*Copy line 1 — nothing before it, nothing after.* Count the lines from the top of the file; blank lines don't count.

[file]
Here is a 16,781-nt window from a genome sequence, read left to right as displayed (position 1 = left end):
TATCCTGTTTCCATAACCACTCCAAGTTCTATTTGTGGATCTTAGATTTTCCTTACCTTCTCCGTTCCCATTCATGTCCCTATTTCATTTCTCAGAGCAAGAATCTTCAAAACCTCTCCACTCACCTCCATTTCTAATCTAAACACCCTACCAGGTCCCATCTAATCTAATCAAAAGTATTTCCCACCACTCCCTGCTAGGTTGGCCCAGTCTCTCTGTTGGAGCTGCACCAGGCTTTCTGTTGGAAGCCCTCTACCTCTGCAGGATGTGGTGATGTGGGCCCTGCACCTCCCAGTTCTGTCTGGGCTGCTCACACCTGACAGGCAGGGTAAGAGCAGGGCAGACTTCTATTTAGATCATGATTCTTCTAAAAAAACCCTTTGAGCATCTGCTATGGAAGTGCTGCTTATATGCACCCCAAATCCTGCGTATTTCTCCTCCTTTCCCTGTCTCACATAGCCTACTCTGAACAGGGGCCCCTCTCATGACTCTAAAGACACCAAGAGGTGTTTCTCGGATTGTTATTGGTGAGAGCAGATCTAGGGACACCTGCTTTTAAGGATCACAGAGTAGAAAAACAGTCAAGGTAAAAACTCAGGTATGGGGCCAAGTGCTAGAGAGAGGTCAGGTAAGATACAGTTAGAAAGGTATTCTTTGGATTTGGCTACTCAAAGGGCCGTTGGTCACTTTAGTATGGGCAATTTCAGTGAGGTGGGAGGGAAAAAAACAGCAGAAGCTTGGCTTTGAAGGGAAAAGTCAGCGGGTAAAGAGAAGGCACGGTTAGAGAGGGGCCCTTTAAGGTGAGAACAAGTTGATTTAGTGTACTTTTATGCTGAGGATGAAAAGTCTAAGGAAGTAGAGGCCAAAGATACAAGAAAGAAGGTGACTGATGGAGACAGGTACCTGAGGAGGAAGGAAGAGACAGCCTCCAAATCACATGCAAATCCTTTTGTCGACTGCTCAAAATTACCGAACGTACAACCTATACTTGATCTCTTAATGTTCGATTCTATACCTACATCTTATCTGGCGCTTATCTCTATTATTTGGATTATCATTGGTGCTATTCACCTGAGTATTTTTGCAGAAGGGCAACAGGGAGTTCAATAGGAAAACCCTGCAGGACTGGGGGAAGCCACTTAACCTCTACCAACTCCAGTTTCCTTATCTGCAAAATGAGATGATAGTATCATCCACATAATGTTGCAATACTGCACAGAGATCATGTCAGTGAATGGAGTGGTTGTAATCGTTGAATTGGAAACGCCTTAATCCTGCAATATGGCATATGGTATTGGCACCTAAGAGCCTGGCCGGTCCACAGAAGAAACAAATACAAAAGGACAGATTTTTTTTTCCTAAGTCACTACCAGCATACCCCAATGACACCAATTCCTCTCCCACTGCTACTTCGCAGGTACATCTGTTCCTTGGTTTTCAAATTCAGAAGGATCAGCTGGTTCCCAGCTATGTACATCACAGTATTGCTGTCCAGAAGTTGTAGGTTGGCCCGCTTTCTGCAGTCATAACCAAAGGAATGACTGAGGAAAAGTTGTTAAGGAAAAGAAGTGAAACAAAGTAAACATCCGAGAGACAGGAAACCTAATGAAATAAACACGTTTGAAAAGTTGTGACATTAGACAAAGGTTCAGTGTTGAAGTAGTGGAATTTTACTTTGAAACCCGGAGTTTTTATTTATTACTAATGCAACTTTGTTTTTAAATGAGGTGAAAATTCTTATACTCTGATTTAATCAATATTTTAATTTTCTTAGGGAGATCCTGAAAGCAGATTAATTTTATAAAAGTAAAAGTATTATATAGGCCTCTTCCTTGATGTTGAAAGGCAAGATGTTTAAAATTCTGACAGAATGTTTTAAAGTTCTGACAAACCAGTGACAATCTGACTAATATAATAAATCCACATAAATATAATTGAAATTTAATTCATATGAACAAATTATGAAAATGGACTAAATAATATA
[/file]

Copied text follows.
Here is a 16,781-nt window from a genome sequence, read left to right as displayed (position 1 = left end):